Cousin Collaboration – 16 Secret Commandments


When we are doing our family history research, we sometimes get lucky. Sure, sometimes luck is involved when finding a document or some facts that further our research.

But the luck that I am talking about is finding a family member who you can collaborate with. I have had such luck. About 3 1/2 years ago because of another family history website that I created, I was contacted by a third cousin, once removed. It was a challenge for us to connect but it happened. And it changed my genealogy “life.”

The first year of our collaboration was “hot and heavy” – not THAT kind of hot and heavy. 30 to 50 emails a day hot and heavy – sharing information, emailing newly scanned old photos, discussing who was who and who might be related to who, etc. It was a blast.

During the course of that first year, we found living relatives – “cousins” who we had never met (and previously did not know the name of) – and started asking them for their help. As one might expect, there were different levels of response and cooperation. Some were “pretty cooperative,” some thought they were being quite cooperative but weren’t, and others – well their cooperation sucked.

So in a fit of frustration with our newly found relatives (and those not so new) – I created the following list of Commandments for Cousin Collaboration. This list was written in 2010 and I just found it again and thought I would share it with you. Names have been deleted to protect the guilty.

(Apologies in advance to those who don’t like coarse language – it serves to demonstrate the extreme frustration at the time)

The 16 Secret Commandments for Big Bad Cousin Collaborators (or Not)
  1. Details matter.
  2. Reading and responding appropriately to emails matters.
  3. Scanning photos instead of making shitty Xerox copies and mailing them matters.
  4. ACTUALLY participating when you say that you are instead of saying that you will and basically doing squat matters.
  5. Making a friggin decision about sending some photos to some dude that you have never met rather than asking a couple of other relatives if he’s a thief matters.
  6. Answering an email with some semblance of knowledge of the English language rather than writing like you are stoned matters.
  7. Cutting the bullshit and getting to the facts matters.
  8. Handling a lot of info at once matters.
  9. GUESSING at who’s in the photo does not constitute a move out of the Unknown Photo Album matters.
  10. Opening up and scanning and sharing what’s in the Hefty trash bag in the attic or the magic box in the garage matters.
  11. Giving all your stuff to the relatives that are actually doing something matters.
  12. Allowing your grown adult son to talk to big bad genealogy searching relatives matters.
  13. Realizing that when you die all your thoughts regarding family stories about your ancestors dies with you unless your big bad genealogy searching relatives can see dead people so you better get off your ass and do something to help them now matters.
  14. Sending a family DVD that you promised probably 5 or 10 years ago to your cousin matters.
  15. Realizing that you will not have your identity stolen if you tell your genealogy interested relatives where your parents were married matters.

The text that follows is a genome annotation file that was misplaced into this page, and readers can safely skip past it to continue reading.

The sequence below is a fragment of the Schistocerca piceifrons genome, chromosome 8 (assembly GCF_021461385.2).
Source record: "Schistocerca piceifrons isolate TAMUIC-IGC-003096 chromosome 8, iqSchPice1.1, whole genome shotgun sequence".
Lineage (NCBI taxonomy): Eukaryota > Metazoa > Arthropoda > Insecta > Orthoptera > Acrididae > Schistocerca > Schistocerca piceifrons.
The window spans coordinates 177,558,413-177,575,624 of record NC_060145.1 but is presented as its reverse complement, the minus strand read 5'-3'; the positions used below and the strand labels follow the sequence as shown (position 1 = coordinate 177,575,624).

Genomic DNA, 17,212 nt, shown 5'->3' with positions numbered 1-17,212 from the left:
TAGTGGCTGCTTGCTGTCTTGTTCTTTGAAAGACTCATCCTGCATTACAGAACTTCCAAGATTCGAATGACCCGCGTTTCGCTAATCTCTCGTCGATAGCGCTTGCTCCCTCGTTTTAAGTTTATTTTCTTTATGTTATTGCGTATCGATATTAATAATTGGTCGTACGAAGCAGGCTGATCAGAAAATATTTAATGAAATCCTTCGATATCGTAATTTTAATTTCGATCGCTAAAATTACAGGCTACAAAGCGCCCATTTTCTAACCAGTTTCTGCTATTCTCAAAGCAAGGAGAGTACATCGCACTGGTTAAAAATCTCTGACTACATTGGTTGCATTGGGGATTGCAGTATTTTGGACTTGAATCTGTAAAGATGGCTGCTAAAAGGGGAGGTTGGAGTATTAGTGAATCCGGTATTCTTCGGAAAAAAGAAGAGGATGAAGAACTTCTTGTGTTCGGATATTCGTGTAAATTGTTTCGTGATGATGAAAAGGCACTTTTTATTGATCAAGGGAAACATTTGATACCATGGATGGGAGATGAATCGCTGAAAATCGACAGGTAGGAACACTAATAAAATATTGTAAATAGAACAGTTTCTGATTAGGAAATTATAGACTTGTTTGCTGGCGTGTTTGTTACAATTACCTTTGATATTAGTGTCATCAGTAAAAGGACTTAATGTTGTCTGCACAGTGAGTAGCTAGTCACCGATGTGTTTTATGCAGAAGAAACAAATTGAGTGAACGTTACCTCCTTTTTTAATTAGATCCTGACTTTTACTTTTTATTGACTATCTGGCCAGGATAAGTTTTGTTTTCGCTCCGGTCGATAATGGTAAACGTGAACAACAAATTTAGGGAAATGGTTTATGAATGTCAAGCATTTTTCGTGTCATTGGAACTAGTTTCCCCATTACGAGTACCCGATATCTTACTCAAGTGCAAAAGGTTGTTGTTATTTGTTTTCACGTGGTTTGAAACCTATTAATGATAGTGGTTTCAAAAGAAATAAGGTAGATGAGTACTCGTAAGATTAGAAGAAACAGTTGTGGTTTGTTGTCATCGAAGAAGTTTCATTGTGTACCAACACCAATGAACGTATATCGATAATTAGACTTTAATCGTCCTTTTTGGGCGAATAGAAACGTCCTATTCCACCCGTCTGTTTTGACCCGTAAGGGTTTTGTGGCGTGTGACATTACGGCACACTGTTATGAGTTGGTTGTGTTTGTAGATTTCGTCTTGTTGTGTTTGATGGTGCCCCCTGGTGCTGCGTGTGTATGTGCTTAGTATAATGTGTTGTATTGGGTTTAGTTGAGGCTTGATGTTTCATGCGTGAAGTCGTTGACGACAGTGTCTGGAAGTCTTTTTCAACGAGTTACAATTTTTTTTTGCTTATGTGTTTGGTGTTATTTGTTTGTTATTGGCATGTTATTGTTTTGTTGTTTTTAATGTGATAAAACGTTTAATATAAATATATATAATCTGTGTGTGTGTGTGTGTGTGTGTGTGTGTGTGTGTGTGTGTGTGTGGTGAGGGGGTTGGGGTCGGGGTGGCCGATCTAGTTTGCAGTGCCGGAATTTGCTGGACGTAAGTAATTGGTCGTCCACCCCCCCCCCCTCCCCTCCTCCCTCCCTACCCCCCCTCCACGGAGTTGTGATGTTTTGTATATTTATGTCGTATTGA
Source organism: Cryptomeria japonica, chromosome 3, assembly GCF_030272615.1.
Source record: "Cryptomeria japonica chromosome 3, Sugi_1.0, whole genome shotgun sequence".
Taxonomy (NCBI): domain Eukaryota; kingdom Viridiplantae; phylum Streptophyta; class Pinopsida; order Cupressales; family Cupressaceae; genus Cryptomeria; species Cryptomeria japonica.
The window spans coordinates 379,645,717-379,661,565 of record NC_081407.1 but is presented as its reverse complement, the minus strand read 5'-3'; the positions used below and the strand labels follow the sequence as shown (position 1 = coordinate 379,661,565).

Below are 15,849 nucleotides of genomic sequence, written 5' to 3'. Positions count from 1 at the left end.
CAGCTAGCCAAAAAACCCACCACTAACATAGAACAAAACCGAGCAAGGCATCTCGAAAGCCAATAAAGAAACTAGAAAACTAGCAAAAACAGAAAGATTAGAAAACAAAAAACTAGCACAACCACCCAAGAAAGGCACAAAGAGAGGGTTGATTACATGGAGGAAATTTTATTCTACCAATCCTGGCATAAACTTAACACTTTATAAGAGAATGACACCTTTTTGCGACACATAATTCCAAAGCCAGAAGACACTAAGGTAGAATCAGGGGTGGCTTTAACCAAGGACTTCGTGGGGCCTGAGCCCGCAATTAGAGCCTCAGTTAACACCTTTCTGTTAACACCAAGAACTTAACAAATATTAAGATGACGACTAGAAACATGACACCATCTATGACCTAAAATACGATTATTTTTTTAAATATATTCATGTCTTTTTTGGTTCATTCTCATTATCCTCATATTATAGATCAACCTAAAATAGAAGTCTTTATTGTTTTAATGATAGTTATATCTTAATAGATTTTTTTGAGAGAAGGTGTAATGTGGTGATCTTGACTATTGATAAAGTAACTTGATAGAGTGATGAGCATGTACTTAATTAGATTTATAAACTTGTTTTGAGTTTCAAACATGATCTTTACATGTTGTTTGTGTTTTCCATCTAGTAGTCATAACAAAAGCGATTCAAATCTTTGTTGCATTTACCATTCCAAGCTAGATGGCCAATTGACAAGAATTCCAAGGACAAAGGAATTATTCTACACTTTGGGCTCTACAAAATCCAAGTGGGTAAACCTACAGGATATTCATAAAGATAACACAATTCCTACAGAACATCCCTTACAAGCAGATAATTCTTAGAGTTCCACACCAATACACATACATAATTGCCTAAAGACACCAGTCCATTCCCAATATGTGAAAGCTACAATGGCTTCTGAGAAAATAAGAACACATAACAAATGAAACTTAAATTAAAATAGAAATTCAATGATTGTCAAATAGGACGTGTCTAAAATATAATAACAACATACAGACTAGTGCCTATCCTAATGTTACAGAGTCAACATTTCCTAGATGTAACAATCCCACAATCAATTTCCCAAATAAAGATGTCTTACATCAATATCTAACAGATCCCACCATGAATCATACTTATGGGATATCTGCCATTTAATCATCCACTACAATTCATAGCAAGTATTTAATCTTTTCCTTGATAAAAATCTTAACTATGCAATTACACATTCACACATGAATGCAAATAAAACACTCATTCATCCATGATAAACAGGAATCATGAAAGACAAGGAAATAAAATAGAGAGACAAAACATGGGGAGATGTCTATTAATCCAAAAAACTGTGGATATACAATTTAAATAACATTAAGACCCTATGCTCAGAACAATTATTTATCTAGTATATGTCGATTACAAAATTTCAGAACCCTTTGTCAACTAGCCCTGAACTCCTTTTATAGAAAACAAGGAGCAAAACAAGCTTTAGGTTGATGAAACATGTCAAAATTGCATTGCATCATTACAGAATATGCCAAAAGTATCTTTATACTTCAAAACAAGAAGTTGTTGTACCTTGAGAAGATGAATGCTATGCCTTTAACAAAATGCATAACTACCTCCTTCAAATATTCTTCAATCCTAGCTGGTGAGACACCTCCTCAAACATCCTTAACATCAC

16. And lastly – for me and my collaborator – Making jokes while researching this INCREDIBLY SERIOUS ENDEAVOR matters.
How many of these have you dealt with?

Join the Conversation


  1. 16 and counting! I have been incredibly lucky, too. Lately connected with an actual genealogy hound very willing to share and collaborate. Out of my whole family tree, one person who works at it. ONE. And she’s an X family member! Go figure. And my blood relatives? Not interested. “They” aren’t going to have a reunion this year so there’s no point in getting all that stuff organized. Yup. That’s what they said. I had high hopes “all that stuff” would pique someone’s interest and they would participate. Guess not.

    1. Thanks Toni. We can always hope that others can get interested half as much as we are.

  2. I’ve dealt with most of them. In fact, it is extremely frustrating to give and get nothing in return. I’ve dealt with a distant cousin who has even said she usually doesn’t give out her information but that I “qualify”, and so what they sent me was just a half-ass layout of my own immediate family that was far from incomplete….as if I didn’t already have that information. That told me right there they weren’t ‘really’ going to share squat. But, I thought I’d give it a chance. I emailed her back a little bit of my immediate family’s info, filling her in, and sent her a few photos of her mother from way back that my dad had snapped while at a funeral and a portrait of a common ancestor, and she still didn’t give anything.
    After a while of emailing back and forth, and me not receiving squat, I decided to dump her. Little did she know that I have in my possession ALL of our side of our ancestor’s photos and have researched extensively on that particular branch. If only she was willing to share.
    I want to share, I love to share. But, I’m serious when I say I want to share with people who also want to share with me. My stuff is up on for others who are like minded (and not so like minded). Other’s family trees have been very useful as guides and I appreciate their “public” trees so much that I feel I can share with others in the same way. It’s still frustrating to see “private” trees take and take and take from your tree, but, I just remember how helpful the “public” family trees have been and let it go.

    1. Missy, I certainly agree with all of these frustrations. Amazing when you are just trying to share that others aren’t as helpful.

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